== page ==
Flow Regime

“Water is the driver of Nature.” — Leonardo daVinci

The Rouge River and its tributaries offer a vast array of habitats to plants, animals, invertebrates, and even microbial life. Not only are these organisms important to our local ecosystems but they also provide critical ecological services that benefit human communities more generally (i.e. water purification, flood control), many of which are not visually apparent, and therefore typically undervalued.

Healthy aquatic ecosystems maintain a "dynamic equilibrium”. It is important to understand that when this "dynamic equilibrium" is upset, rapid changes in the aquatic ecosystem can occur. Rivers and streams and their related ecosystems have adapted to their environmental condition over thousands of years, a “climax community”, and cannot respond at the same rate as changes that take place on the landscape. The result is an ecosystem unable to adjust its physical processes fast enough to accommodate what is deemed to be a healthy aquatic ecosystem. The connection between changes in the aquatic ecosystem and what happens more broadly on the landscape may not be overtly obvious, but the connection is water itself.

What is Changing?

A natural flow regime, which is dynamic, has strong influences on the many physiochemical processes in watercourses, which work together to create diverse aquatic habitats. The flow regime is composed of both surface water and groundwater flow and is characterized by the volume of water passing a given point over time. The components of flow regime include magnitude, frequency, duration, timing (seasonality), and rate of change (flashiness) in flows; all play a direct or indirect role in maintaining the ecological integrity of the aquatic system. To illustrate this, the figures below show the Rouge River’s flow regime, both for the main Rouge River and the Little Rouge River. A graph of a highly altered flow regime, Black Creek, an urbanized stream in the Humber River watershed, is also illustrated below. The three graphs collectively illustrate the difference between three flow conditions with the Black Creek being the most highly altered,
the main Rouge River showing signs of significant alteration, and the Little Rouge River showing very limited signs of
flow alteration.

Changes in one or more of the components that make up flow regime, due to landscape modification (increased overland runoff and less infiltration), will result in a change in one or all of the variables that make up aquatic ecological integrity. An important component of the flow regime, particularly in urbanized portions of the watershed, is stormwater flow. Thus, storm water management (and the policies and regulations that govern it) are of particular importance in trying to maintain a natural flow regime and healthy aquatic ecosystems.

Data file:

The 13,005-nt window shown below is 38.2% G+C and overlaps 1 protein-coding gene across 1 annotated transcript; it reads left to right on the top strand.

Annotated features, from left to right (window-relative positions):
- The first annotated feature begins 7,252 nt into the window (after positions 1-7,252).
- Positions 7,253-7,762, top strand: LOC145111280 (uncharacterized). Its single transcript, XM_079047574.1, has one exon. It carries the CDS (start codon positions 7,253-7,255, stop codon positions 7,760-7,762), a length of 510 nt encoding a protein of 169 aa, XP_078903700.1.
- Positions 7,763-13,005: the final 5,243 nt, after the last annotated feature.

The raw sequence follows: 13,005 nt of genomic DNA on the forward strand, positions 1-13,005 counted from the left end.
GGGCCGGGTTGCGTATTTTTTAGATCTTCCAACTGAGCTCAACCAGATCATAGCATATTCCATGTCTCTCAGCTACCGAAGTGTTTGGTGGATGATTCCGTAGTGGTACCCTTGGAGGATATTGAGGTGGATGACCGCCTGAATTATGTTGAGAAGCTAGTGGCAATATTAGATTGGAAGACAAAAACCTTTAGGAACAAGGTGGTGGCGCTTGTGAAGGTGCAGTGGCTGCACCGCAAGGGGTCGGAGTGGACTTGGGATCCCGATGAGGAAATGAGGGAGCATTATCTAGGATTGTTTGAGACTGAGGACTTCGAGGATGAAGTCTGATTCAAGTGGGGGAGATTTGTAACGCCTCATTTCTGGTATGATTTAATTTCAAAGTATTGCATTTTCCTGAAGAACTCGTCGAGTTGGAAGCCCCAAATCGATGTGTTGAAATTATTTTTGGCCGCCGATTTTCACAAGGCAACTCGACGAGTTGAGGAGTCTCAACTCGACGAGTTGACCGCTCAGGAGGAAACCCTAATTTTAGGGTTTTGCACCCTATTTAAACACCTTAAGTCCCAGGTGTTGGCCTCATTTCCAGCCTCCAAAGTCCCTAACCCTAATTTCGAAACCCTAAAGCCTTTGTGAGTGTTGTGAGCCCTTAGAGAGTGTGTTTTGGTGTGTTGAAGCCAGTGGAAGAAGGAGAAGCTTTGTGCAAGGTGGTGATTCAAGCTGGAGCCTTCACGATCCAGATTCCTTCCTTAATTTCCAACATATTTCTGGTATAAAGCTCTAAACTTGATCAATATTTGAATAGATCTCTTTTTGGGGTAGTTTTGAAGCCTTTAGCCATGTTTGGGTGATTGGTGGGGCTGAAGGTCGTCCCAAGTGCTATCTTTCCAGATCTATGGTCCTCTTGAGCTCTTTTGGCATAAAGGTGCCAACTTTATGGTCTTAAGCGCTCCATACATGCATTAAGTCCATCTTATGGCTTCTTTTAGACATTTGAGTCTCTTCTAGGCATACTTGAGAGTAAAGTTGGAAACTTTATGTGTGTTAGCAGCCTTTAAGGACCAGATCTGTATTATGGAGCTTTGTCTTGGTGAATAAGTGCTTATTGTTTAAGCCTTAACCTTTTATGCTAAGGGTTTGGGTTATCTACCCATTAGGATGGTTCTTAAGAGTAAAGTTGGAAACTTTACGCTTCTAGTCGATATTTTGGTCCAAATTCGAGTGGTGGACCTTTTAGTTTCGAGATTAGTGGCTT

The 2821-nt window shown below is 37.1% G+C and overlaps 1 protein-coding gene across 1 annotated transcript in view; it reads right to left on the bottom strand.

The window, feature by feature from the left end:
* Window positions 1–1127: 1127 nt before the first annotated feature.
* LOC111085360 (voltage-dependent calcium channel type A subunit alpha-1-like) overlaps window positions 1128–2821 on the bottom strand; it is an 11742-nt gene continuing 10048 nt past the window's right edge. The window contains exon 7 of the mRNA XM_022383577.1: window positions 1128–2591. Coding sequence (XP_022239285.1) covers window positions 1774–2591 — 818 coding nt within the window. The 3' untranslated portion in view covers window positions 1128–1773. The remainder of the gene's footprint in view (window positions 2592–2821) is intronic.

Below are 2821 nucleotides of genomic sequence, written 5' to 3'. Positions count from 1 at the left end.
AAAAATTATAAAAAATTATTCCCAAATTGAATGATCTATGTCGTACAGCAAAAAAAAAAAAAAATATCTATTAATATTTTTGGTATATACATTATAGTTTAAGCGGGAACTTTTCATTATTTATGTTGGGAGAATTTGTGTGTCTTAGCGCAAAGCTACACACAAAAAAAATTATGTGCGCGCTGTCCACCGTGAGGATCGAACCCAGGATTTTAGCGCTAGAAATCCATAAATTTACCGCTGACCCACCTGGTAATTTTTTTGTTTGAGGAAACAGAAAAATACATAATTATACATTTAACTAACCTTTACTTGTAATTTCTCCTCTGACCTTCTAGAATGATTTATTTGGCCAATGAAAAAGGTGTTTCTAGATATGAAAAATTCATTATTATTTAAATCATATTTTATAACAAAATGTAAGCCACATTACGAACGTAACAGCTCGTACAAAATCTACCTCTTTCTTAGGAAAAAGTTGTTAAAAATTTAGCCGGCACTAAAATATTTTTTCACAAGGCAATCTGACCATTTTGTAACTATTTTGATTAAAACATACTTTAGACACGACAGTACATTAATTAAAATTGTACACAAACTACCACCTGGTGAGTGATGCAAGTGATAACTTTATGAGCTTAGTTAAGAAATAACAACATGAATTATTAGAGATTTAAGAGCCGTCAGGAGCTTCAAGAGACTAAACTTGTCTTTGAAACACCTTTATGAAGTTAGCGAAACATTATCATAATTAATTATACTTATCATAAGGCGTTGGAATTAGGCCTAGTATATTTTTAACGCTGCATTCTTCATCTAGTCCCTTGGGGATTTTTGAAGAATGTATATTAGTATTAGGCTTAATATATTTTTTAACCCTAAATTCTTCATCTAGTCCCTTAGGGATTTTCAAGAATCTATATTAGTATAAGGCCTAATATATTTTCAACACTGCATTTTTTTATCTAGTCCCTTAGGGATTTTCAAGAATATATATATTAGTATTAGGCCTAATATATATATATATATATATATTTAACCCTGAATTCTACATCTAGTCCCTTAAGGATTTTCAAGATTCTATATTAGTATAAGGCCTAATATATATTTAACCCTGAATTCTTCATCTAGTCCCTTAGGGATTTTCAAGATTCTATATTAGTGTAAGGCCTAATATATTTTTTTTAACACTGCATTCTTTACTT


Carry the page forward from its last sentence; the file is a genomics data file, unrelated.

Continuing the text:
Aquatic and riparian species have evolved specific ecological, physical, and behavioural adaptations so that their life histories coincide with, or take advantage of, the “natural” flow regime. This allows some species to breed successfully because they have timed their breeding activities around periods of erosive flow, for example. Changes in the flow regime alter these evolutionary relationships. As such, flow changes may, over time, eliminate native species that are poorly suited to the new ecological condition, and benefit those that are better adapted to the new condition (e.g. generalist and/or invasive species).

It is apparent from the recent watershed plan and the related modeling and analysis reports for the Rouge River watershed, that flow regime plays a major role in shaping the aquatic ecosystem’s form and function. It is not just the quantity of flow that influences the aquatic system, but also the timing and relative distribution of flow that plays a key role. It is now critical that this process be recognized in landscape planning that takes place within the watershed if our rivers and streams are to be protected for future generations.

Stream Gauge Analysis

The two figures below represent an analysis of the Rouge River flow information using the Indicators of Hydrologic Alteration software developed by the Nature Conservancy. The analysis looks at the period before and after 1976 to illustrate how the river’s flow conditions are changing over time. This information allows us to see more clearly what is changing in the river and then relate it to both the rivers geomorphology and its aquatic communities (e.g. fish and benthic invertebrates).

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